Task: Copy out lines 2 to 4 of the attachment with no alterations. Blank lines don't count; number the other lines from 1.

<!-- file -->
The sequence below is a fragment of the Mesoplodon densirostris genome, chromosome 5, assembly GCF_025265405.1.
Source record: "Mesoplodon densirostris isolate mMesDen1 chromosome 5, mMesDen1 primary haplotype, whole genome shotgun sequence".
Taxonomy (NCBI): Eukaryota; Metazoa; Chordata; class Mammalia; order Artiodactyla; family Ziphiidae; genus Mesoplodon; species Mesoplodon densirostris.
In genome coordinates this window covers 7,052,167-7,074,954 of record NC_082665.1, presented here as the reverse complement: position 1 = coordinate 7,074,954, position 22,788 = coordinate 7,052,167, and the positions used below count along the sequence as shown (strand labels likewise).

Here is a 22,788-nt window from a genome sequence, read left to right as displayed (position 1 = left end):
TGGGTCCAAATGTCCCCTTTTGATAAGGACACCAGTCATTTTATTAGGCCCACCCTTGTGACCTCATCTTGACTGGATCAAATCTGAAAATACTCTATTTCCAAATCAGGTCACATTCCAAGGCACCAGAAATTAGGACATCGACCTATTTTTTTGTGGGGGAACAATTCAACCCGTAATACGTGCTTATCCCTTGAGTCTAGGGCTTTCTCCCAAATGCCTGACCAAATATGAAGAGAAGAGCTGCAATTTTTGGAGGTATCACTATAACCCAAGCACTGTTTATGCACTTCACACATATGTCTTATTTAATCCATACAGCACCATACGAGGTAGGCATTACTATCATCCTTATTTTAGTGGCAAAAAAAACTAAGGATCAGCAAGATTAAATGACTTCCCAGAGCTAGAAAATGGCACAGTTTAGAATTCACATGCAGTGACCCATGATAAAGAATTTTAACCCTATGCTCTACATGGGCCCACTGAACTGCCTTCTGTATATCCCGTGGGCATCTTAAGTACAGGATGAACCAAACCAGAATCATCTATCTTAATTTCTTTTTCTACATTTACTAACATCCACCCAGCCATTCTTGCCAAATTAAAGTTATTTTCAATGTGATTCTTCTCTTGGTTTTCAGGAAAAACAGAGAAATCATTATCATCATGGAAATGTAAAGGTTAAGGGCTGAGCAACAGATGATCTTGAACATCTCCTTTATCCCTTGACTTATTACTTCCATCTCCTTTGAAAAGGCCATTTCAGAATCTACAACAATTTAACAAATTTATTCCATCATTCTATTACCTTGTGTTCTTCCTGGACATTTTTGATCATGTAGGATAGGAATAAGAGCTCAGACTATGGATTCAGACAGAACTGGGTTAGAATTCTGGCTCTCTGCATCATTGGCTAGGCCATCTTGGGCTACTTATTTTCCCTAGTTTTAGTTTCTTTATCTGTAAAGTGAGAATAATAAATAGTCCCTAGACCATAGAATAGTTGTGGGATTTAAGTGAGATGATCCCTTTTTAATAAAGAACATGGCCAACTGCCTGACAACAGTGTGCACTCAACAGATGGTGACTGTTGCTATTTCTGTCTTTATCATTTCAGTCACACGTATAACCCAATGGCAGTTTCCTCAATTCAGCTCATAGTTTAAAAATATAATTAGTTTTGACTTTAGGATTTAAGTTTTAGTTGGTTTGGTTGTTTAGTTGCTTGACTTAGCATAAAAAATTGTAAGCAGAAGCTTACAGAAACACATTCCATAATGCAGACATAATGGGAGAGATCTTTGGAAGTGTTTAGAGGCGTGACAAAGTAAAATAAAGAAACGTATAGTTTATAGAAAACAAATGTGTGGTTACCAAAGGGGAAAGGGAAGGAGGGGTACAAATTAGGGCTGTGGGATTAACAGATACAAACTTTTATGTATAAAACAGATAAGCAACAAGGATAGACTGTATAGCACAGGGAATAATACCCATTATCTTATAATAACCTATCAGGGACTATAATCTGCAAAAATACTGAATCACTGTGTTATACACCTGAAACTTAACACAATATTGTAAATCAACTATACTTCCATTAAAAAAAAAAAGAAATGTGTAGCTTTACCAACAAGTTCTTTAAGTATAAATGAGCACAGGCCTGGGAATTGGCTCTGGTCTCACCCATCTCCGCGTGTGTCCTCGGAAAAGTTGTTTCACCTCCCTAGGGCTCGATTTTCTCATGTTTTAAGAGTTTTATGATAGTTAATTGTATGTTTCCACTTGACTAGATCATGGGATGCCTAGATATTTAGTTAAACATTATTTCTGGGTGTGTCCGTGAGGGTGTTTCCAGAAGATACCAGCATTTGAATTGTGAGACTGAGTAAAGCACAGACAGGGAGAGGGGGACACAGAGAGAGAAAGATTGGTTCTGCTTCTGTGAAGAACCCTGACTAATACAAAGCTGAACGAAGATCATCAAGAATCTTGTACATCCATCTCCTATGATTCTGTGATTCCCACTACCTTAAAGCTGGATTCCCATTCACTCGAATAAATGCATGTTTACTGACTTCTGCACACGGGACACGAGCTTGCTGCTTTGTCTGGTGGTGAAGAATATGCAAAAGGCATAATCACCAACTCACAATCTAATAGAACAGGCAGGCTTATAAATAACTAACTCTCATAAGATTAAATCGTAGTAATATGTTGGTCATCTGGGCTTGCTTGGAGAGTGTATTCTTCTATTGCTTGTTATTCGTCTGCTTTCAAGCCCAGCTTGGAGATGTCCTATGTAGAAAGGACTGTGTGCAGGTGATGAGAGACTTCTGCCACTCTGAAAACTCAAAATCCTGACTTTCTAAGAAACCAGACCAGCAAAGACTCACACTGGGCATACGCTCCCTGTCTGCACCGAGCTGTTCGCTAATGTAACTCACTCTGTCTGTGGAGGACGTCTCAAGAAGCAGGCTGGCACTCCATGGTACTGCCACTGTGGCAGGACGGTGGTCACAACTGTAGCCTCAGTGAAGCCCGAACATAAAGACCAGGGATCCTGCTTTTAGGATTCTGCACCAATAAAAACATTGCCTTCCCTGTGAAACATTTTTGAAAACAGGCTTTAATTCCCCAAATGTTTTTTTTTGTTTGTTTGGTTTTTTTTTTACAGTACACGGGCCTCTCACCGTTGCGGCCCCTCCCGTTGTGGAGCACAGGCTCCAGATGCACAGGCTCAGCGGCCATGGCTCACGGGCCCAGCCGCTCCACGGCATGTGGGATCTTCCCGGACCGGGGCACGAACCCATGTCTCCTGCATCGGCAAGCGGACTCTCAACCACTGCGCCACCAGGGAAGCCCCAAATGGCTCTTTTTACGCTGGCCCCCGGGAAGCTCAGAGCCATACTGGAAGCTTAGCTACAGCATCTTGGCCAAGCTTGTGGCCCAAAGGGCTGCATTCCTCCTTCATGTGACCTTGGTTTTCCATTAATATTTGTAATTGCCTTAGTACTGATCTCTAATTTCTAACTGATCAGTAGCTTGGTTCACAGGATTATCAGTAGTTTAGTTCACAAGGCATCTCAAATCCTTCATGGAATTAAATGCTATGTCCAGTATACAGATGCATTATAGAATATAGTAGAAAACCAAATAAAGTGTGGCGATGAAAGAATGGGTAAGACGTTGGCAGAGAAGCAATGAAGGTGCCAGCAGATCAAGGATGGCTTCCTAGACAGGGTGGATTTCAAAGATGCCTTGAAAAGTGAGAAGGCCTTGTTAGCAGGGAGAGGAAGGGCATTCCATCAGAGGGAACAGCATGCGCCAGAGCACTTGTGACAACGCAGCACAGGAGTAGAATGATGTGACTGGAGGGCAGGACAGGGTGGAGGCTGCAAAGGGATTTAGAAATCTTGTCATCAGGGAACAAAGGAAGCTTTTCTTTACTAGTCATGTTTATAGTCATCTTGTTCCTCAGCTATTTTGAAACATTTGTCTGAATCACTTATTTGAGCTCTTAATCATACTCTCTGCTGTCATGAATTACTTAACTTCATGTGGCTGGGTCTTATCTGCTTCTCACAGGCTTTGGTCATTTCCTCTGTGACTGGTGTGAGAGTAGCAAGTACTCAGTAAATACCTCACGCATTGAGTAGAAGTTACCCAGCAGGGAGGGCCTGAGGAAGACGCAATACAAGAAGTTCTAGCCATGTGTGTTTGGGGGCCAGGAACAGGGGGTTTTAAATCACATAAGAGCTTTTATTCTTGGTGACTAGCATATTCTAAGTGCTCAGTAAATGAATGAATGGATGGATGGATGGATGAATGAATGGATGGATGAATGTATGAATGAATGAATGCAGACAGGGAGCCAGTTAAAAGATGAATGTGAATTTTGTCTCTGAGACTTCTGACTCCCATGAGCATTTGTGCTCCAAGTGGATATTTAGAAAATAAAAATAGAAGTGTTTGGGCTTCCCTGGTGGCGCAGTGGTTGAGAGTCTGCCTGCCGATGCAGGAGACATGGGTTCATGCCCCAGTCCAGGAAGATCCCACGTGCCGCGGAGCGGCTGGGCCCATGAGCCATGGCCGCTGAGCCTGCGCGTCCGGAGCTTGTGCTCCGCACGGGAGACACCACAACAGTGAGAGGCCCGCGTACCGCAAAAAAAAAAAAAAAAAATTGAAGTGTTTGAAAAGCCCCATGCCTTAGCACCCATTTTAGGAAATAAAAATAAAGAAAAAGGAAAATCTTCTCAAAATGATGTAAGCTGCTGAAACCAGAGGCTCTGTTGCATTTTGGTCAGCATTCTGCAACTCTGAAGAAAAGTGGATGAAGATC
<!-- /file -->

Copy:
Source record: "Mesoplodon densirostris isolate mMesDen1 chromosome 5, mMesDen1 primary haplotype, whole genome shotgun sequence".
Taxonomy (NCBI): Eukaryota; Metazoa; Chordata; class Mammalia; order Artiodactyla; family Ziphiidae; genus Mesoplodon; species Mesoplodon densirostris.
In genome coordinates this window covers 7,052,167-7,074,954 of record NC_082665.1, presented here as the reverse complement: position 1 = coordinate 7,074,954, position 22,788 = coordinate 7,052,167, and the positions used below count along the sequence as shown (strand labels likewise).